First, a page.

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Keeping Your Heart Rate on the Down Low

girl in white meditatingStudies show that in general, people with lower resting heart rates tend to have longer life expectancies. Particularly for males, it does not bode well to have a resting heart rate above about 85 or 90 BPM.
Even so, women tend to have higher heart rates than men, but often outlive them anyway. For example, my mother-in-law, Kathleen, had a heart rate of about 90 BPM and lived to be 99 years old. On the other hand, her husband, Leonard, had a heart rate so low that eventually he needed a pacemaker, but he lived “only” 94 years.
We do have medications that will lower your heart rate; including beta blockers (our favorites are carvedilol, metoprolol and nebivolol) or calcium blockers (the one we use most is diltiazem). These are among our most effective drugs for treating common cardiac problems, including high blood pressure, coronary disease, heart failure and rhythm abnormalities such as atrial fibrillation and ventricular tachycardia. Fish oil (omega-3) will also lower your resting pulse by about five beats per minute, and may provide other benefits as well.
Sometimes a higher resting pulse rate may be a symptom, rather than a cause of illness. In other words, an unhealthy diet/lifestyle, obesity, toxic stress, tobacco, excess alcohol and inadequate sleep can all shorten one’s lifespan by causing ailments such as heart disease, cancer, stroke, and dementia. As people become sicker, their resting heart rates tend to rise, but it’s disease that triggers the higher pulse, rather than the higher pulse that is causing the disease.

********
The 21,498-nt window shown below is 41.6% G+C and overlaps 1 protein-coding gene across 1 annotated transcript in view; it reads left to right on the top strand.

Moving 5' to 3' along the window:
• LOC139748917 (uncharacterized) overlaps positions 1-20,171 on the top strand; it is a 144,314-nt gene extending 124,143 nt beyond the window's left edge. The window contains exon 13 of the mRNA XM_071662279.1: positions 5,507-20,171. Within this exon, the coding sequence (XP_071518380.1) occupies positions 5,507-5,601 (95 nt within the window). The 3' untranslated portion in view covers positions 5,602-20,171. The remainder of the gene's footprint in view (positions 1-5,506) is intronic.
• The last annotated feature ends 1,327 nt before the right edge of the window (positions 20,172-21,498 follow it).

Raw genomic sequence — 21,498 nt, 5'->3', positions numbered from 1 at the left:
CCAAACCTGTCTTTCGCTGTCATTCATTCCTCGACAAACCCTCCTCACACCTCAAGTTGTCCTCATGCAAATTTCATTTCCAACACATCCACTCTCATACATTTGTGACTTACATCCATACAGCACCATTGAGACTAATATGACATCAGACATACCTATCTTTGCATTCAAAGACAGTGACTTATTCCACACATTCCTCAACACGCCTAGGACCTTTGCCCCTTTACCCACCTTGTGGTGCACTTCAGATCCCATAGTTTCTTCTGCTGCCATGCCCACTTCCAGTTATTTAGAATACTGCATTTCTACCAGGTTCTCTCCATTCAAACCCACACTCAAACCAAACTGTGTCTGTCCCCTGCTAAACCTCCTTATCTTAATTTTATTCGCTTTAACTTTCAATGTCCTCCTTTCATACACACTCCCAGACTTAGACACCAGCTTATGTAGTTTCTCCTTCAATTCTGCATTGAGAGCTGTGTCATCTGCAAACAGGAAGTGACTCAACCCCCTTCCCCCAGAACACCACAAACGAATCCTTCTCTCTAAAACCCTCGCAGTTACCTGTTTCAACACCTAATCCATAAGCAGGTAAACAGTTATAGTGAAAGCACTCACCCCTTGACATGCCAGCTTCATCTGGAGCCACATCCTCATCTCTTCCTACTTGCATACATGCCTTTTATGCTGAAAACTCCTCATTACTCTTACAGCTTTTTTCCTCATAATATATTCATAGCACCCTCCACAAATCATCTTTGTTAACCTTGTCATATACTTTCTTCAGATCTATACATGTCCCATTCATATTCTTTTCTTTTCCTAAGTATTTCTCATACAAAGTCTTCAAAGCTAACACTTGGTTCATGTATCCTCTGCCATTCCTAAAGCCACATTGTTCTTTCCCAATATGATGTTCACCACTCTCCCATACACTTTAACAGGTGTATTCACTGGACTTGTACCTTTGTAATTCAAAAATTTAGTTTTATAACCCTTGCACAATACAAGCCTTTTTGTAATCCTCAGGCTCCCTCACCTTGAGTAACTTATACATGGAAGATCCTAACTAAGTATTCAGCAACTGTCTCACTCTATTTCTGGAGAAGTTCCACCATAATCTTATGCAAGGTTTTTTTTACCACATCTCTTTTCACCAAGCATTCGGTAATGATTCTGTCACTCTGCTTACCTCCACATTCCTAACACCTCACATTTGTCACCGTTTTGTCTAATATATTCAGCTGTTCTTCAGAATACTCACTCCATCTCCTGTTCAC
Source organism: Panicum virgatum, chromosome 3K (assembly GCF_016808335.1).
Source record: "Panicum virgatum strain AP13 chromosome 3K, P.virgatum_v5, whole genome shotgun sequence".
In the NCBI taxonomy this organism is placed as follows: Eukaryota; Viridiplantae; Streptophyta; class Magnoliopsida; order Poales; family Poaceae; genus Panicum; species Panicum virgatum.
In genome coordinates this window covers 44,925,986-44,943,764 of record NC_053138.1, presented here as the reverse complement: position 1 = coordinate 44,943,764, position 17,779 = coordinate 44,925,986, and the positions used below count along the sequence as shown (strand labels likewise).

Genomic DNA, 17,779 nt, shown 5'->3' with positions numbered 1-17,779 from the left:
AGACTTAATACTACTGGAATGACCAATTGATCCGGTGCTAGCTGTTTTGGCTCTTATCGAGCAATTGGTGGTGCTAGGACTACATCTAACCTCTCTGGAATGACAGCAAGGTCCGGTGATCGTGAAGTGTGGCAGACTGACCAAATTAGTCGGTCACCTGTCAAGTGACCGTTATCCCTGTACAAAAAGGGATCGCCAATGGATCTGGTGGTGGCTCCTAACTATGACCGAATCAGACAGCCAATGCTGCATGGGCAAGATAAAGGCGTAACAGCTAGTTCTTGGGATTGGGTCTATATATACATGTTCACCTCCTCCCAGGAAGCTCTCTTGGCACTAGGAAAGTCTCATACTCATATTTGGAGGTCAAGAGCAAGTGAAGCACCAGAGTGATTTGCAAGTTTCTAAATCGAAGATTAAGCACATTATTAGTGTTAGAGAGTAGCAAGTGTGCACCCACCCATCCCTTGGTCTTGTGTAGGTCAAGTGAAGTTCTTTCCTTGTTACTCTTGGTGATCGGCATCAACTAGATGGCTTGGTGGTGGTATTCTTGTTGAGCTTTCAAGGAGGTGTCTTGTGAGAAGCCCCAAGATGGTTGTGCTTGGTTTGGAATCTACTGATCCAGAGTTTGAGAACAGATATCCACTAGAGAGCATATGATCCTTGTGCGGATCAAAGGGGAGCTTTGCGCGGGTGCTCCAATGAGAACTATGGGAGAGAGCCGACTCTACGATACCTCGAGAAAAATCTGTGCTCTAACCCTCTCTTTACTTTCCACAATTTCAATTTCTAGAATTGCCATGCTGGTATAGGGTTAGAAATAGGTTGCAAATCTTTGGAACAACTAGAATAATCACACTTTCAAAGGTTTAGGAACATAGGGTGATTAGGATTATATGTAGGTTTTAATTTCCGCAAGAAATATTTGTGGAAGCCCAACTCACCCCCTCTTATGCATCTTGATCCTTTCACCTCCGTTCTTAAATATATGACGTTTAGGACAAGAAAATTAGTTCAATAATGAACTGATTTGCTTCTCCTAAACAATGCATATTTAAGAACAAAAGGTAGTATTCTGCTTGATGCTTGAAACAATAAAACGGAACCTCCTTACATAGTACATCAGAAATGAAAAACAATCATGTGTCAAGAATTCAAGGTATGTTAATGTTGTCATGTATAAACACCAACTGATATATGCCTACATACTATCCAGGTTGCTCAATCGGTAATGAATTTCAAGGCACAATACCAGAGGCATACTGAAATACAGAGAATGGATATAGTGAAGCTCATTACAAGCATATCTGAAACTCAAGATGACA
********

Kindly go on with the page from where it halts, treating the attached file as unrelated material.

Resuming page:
Try This at Home to Lower Your Resting Heart Rate

If someone came up to you and said, “I will give you one million dollars if you can reduce your heart rate to less than 50 BPM in the next 10 minutes,” I bet you couldn’t do it.
Your heart rate is controlled by your autonomic nervous system, operating in an involuntary subconscious fashion. Your pulse rate rises automatically when you are nervous about being in the doctor’s office, or mad because someone cut you off in traffic.
On the other hand, your heart rate instinctively falls when you pet your dog, or relax with your partner, or hold your sleeping baby. Importantly, you can learn to lower your own pulse rate, which can reduce stress, improve your sense of well-being and make you feel less anxious and harried.
If you follow these steps, you will lower your resting pulse, and also soothe and rejuvenate your heart, and maybe even enhance your longevity; though I wouldn’t hold your breath waiting for someone to give you a mil¬lion dollars.
Practice Yoga
Using the ancient Indian practice of yoga can help you can gain conscious mastery over your cardiovascular system. In scientific studies, people who have never done yoga before learned to lower their resting heart rate by seven to 20 BPM while doing yoga. The traditional techniques of yoga involve breathing, stretching and mindfulness, and when done regularly can reduce the resting heart rate, melt away emotional stress, and calm the mind. A routine of yoga has also been shown to lower blood pressure and reduce occurrences of atrial fibrillation (A-fib).
Meditate. Honestly, sometimes I just need a break from my own thoughts. That is why I meditate—it shifts the thinking brain into neutral. You can do this quickly and easily by occupying your conscious mind with this simple task: breathe slowly and deeply to the rhythm of your heart. Even a couple minutes of this can no¬ticeably calm your heart and mind.
Close your eyes, sit up straight, breathe in through your nose for the count of 4 and fill up your lungs completely, hold the breath for the count of 7, and breathe out slowly for the count of 8.
Try to do this while counting to the rhythm of your heartbeat (by feeling your pulse at your wrist, or sensing your heart beating in your chest, or looking at a pulse monitor). Do this relaxation breathing for four to eight cycles once or twice a day, and you will be officially meditating. This will lower blood pressure and anxiety, and may even prevent depression and improve long-term brain health.
In Good Health,
James O'Keefe, MD